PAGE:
Magazine article Screen International

'Black 47': Berlin Review

Magazine article Screen International

'Black 47': Berlin Review

Article excerpt

Ireland’s devastating potato famine is the backdrop for Lance Daly’s revenge western

James Frecheville

Dir. Lance Daly. Ireland, 2018. 96mins

‘Black 47’ is a familiar term in Ireland for the worst year of the potato famine, in which a million people died and more than two million were displaced. Lance Daly’s film, the first to deal with the traumatising events of the mid-1800s, will also play best at home, where the context is widely understood and appreciated and still haunts the country today. Using the ‘Great Hunger’ as a backdrop for a revenge western is an interesting way to exorcise old ghosts, but the end result drains pathos from the tragedy while muting The Proposition-style genre elements.

Shot on location in Connemara, Black 47 is intermittently effective on a visual level

Thanks to its subject matter, Daly’s ambitious, rough-hewn film may secure US interest, even though it’s couched partially in Gaelic as Feeney (Animal Kingdom’s James Frecheville), who has taken ‘the king’s shilling’ to fight in Afghanistan for the British Army, returns to Connemara to find his mother has died of starvation, his brother has been hanged, and his starving sister-in-law (Sarah Greene) and children are holding on to life by a thread.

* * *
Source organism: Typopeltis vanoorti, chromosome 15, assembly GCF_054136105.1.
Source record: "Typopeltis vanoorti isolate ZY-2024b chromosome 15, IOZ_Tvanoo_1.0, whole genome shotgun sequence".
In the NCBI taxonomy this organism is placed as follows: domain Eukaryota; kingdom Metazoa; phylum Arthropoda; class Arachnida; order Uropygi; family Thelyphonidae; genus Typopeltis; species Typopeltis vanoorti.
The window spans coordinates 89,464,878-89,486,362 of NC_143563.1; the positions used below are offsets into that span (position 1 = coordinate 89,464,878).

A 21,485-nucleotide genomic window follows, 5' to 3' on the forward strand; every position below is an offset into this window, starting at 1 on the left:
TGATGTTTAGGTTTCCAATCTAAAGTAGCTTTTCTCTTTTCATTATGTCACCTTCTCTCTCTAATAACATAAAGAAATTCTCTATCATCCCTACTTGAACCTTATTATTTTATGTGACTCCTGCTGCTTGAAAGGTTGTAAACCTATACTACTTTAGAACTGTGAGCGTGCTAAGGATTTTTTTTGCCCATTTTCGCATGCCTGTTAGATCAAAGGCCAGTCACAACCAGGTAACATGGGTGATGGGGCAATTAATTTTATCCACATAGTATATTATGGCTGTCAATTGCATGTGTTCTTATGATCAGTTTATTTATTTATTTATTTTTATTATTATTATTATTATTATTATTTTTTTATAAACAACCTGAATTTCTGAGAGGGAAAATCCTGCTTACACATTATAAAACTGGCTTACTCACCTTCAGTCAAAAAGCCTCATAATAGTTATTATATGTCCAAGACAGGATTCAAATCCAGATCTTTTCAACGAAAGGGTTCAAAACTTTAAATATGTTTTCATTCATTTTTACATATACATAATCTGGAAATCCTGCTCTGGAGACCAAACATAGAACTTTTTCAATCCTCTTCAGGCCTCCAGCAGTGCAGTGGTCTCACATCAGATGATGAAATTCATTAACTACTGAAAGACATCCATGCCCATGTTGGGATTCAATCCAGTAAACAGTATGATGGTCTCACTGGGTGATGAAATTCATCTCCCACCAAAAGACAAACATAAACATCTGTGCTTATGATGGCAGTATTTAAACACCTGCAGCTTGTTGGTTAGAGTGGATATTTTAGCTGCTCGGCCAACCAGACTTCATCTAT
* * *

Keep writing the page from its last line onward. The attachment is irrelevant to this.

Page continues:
When that thread finally snaps, it’s no surprise that the silent-but-deadly Feeney is provoked into a campaign of bloody retribution which will surge through the local constabulary and clergy and all the way to the local British landlord Lord Kilmichael (Jim Broadbent, in full aristo-sneer mode).

Meanwhile, Hugo Weaving (looking uncannily like Sam Neill) plays Hannah, a drunken British inspector and former colleague of Feeney’s in Kabul who is tasked with tracking him down. …

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